Nevada Lt. Gov. Brian Krolicki (R) announced Thursday evening that he will not run for Senate against Majority Leader Harry Reid (D-Nev.).
“I have decided with great joy that I will be seeking re-election as lieutenant governor of Nevada and I will not be a candidate for U.S. Senate at this time,” Krolicki said in a conference call with reporters.
Krolicki’s entry into the race would have roiled the crowded GOP primary further — and he instantly would have been one of the Republican frontrunners — but his absence doesn’t do much to clarify the existing field.
“I think we would have had a very competitive campaign,” he said. “But at the end of the day looking at my family and the needs of those in Nevada and just how the alignment and the arrows were going … running for re-election as lieutenant governor is the most important thing I can do.”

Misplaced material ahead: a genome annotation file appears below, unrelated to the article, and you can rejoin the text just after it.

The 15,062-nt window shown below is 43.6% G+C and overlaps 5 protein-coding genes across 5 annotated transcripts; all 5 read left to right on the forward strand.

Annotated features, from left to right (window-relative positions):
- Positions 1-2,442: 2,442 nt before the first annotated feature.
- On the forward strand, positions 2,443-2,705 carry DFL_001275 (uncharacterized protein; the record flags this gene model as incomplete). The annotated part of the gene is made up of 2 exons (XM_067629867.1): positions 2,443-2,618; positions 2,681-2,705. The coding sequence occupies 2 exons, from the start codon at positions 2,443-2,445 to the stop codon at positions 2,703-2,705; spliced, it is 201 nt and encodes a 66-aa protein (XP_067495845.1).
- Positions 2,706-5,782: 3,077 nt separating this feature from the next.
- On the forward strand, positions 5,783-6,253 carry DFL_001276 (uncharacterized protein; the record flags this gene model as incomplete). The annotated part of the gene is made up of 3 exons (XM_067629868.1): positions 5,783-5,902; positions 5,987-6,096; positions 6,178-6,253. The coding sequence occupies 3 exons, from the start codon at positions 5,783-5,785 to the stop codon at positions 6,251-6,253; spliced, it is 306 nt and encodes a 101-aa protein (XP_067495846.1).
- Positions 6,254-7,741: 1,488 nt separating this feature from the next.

Asked what sort of encouragement he received from national Republican leaders to look at the Senate race, Krolicki said that “this due diligence process … started and ended in Nevada.”
He said he was also flattered by encouragement he received from outside the state and said he had conversations with National Republican Senatorial Committee Chairman John Cornyn (Texas), though he declined to detail the nature of conversations he had with Senators and whether Cornyn or others urged him to run.
Krolicki added that he believes there “are several individuals who can beat Harry Reid” in what he called the “Republican scrum” of candidates already looking to win the nomination.
He cited former state Sen. Sue Lowden, Las Vegas real estate developer Danny Tarkanian, investor John Chachas, and state Sen. Mark Amodei as candidates he respects.
Several public polls have shown Lowden, Tarkanian and former state Assemblywoman Sharron Angle leading Reid in hypothetical matchups.
“I think there will be someone rising to the top,” Krolicki said. “I think that process needs to be allowed to happen.”